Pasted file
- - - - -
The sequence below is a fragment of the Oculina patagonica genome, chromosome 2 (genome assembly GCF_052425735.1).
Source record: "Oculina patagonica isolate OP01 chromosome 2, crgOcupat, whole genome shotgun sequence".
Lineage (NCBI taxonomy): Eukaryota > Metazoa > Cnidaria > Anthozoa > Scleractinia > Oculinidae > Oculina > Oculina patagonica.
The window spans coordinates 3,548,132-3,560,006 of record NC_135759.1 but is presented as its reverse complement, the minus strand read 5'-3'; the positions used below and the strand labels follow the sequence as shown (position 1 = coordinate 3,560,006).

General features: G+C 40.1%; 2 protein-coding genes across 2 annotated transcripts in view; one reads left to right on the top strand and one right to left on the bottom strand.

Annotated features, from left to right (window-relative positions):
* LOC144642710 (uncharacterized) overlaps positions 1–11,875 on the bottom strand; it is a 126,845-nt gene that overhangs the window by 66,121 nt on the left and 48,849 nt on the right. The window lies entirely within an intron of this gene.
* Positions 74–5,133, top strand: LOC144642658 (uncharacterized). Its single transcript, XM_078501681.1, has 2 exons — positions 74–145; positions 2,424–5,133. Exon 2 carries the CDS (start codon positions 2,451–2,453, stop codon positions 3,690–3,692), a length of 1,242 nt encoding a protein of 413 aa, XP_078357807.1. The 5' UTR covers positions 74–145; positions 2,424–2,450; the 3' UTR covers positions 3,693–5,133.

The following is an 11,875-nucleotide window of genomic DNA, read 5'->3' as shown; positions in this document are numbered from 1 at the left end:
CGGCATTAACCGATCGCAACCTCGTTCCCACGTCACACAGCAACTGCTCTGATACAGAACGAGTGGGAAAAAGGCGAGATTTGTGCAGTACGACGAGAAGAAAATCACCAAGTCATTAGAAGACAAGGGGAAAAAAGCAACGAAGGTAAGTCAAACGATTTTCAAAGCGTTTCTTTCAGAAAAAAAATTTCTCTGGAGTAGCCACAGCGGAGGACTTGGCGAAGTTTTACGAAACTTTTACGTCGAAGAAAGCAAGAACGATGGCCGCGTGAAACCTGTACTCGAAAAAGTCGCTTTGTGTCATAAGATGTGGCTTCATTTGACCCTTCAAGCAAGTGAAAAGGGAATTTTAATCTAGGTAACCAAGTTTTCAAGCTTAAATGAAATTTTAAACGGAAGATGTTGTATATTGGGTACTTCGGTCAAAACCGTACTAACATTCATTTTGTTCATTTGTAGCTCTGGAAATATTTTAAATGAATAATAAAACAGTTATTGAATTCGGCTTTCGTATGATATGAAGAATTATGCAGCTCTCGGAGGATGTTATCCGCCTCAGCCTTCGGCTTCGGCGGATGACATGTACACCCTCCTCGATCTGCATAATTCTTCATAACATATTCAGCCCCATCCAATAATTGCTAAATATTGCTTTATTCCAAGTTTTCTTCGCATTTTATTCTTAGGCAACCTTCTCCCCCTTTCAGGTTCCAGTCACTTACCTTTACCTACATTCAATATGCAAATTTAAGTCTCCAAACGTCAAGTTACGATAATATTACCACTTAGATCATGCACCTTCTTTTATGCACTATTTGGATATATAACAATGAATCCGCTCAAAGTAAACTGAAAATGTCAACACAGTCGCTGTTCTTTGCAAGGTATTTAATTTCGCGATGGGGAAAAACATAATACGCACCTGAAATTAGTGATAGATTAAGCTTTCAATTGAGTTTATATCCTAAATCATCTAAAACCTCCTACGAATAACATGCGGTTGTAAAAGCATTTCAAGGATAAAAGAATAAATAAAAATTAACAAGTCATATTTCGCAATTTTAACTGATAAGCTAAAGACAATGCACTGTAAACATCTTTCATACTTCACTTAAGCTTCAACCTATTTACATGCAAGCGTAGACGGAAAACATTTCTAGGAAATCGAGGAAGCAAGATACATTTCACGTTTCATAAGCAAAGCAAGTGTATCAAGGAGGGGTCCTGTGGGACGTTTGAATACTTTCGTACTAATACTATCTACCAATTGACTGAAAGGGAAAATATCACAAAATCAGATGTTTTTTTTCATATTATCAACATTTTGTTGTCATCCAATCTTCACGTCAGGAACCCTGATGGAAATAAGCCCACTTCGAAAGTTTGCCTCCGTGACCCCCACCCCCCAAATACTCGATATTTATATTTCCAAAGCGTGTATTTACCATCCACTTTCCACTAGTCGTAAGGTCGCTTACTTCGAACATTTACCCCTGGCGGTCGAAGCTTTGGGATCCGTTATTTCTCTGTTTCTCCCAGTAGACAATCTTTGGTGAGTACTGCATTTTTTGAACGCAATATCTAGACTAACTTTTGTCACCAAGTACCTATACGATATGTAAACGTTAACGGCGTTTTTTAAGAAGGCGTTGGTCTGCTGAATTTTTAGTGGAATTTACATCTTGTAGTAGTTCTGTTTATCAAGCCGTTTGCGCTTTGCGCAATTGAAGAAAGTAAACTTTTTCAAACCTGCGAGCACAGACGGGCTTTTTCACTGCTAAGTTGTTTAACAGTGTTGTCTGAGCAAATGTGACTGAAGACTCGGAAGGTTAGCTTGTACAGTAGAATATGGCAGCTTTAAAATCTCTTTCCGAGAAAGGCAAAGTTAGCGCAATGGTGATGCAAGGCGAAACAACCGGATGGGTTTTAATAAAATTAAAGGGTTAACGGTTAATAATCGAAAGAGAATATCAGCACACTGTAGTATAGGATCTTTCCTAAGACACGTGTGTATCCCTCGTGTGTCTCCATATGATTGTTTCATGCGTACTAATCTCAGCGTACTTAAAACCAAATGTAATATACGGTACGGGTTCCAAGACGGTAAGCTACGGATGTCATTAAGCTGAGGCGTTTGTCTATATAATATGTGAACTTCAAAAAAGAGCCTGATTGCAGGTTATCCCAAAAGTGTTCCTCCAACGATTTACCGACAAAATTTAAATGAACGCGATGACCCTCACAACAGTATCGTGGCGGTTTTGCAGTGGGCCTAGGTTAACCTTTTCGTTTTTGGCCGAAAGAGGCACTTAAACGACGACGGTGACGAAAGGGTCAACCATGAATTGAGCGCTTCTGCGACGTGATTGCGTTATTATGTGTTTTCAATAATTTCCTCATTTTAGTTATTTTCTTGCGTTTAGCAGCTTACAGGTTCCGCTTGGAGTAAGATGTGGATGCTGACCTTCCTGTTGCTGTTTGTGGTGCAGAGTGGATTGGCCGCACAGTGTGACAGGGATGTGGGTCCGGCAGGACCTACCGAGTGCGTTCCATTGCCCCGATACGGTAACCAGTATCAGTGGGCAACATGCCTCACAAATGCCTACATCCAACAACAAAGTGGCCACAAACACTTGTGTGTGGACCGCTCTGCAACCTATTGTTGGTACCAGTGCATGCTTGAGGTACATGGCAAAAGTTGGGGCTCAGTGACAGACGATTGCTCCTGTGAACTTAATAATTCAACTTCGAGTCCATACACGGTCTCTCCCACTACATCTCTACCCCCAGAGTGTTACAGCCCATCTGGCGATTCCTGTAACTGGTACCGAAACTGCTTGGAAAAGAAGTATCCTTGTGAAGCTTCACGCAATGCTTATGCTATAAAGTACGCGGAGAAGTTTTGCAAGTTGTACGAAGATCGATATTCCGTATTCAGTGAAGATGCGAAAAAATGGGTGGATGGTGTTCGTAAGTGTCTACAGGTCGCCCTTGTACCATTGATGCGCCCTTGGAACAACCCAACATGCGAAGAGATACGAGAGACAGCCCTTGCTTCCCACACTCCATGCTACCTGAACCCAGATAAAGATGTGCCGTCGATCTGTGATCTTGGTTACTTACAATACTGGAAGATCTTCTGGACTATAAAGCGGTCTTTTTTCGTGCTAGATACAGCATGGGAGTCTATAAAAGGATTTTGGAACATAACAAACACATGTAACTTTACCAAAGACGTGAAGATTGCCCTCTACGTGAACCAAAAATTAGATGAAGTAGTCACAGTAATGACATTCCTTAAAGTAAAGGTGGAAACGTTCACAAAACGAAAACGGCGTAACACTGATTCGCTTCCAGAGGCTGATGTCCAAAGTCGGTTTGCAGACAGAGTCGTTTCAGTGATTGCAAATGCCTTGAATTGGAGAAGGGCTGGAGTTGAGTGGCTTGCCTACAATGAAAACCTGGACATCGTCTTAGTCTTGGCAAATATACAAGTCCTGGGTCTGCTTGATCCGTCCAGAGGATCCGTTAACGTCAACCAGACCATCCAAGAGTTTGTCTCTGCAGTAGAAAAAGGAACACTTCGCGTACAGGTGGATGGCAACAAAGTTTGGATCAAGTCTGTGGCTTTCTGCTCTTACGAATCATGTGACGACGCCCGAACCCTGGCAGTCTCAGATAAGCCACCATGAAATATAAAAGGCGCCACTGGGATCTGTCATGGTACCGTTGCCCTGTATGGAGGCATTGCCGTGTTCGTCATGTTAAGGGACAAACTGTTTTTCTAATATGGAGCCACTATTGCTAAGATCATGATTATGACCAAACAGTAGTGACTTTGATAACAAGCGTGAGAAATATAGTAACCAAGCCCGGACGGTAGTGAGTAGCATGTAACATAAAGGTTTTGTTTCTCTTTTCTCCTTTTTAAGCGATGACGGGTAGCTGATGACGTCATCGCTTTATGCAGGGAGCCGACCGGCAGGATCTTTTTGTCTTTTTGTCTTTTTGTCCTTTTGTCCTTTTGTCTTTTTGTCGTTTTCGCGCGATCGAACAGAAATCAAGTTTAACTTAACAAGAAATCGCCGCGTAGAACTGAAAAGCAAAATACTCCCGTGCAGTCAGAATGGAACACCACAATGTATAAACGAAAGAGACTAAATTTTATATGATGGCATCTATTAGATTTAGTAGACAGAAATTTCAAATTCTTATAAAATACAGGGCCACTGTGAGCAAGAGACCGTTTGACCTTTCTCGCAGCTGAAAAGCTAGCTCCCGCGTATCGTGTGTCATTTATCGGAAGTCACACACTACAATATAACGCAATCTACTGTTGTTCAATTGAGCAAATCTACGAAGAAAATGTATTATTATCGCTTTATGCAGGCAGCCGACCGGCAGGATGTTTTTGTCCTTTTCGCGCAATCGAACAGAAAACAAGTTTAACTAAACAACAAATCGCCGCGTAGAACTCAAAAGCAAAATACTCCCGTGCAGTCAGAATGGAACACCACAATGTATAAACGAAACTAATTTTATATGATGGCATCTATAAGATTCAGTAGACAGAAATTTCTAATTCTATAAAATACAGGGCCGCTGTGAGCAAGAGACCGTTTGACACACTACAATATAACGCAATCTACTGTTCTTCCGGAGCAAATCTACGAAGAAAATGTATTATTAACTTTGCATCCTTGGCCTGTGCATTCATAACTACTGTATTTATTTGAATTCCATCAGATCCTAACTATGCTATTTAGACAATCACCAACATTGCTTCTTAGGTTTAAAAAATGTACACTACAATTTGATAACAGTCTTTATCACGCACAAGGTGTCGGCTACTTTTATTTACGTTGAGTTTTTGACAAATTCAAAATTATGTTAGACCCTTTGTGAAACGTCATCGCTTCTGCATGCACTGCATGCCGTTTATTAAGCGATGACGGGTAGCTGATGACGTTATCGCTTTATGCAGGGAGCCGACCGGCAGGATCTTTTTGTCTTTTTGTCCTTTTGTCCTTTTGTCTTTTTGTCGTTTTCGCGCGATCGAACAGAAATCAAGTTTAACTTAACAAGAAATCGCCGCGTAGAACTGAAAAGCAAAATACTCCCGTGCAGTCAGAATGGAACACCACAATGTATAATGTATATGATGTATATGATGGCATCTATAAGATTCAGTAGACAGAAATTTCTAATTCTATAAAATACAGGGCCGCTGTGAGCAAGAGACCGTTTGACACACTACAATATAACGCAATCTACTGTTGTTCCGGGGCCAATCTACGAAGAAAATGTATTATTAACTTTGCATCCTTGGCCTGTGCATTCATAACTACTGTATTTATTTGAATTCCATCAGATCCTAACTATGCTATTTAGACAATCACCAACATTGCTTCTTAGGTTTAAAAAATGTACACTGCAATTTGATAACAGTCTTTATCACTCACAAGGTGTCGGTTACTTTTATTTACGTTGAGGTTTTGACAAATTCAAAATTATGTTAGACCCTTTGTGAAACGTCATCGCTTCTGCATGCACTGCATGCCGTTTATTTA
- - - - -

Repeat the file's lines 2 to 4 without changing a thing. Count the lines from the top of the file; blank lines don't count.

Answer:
Source record: "Oculina patagonica isolate OP01 chromosome 2, crgOcupat, whole genome shotgun sequence".
Lineage (NCBI taxonomy): Eukaryota > Metazoa > Cnidaria > Anthozoa > Scleractinia > Oculinidae > Oculina > Oculina patagonica.
The window spans coordinates 3,548,132-3,560,006 of record NC_135759.1 but is presented as its reverse complement, the minus strand read 5'-3'; the positions used below and the strand labels follow the sequence as shown (position 1 = coordinate 3,560,006).